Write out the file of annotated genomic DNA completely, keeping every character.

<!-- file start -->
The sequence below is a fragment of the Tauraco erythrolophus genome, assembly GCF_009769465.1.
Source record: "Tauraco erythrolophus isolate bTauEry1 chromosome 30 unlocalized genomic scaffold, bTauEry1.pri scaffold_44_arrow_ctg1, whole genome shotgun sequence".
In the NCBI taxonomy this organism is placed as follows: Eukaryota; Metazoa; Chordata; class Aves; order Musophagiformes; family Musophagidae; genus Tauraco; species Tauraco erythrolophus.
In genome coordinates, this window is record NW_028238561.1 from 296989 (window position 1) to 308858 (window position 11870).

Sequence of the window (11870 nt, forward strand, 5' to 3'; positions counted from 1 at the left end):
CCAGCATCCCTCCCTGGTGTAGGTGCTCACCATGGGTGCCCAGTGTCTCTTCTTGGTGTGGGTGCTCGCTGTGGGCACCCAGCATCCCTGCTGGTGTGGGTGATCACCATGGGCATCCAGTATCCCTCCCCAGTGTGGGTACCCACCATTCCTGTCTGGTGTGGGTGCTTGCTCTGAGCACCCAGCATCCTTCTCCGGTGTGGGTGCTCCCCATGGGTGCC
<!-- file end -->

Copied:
The sequence below is a fragment of the Tauraco erythrolophus genome, assembly GCF_009769465.1.
Source record: "Tauraco erythrolophus isolate bTauEry1 chromosome 30 unlocalized genomic scaffold, bTauEry1.pri scaffold_44_arrow_ctg1, whole genome shotgun sequence".
In the NCBI taxonomy this organism is placed as follows: Eukaryota; Metazoa; Chordata; class Aves; order Musophagiformes; family Musophagidae; genus Tauraco; species Tauraco erythrolophus.
In genome coordinates, this window is record NW_028238561.1 from 296989 (window position 1) to 308858 (window position 11870).

Sequence of the window (11870 nt, forward strand, 5' to 3'; positions counted from 1 at the left end):
CCAGCATCCCTCCCTGGTGTAGGTGCTCACCATGGGTGCCCAGTGTCTCTTCTTGGTGTGGGTGCTCGCTGTGGGCACCCAGCATCCCTGCTGGTGTGGGTGATCACCATGGGCATCCAGTATCCCTCCCCAGTGTGGGTACCCACCATTCCTGTCTGGTGTGGGTGCTTGCTCTGAGCACCCAGCATCCTTCTCCGGTGTGGGTGCTCCCCATGGGTGCC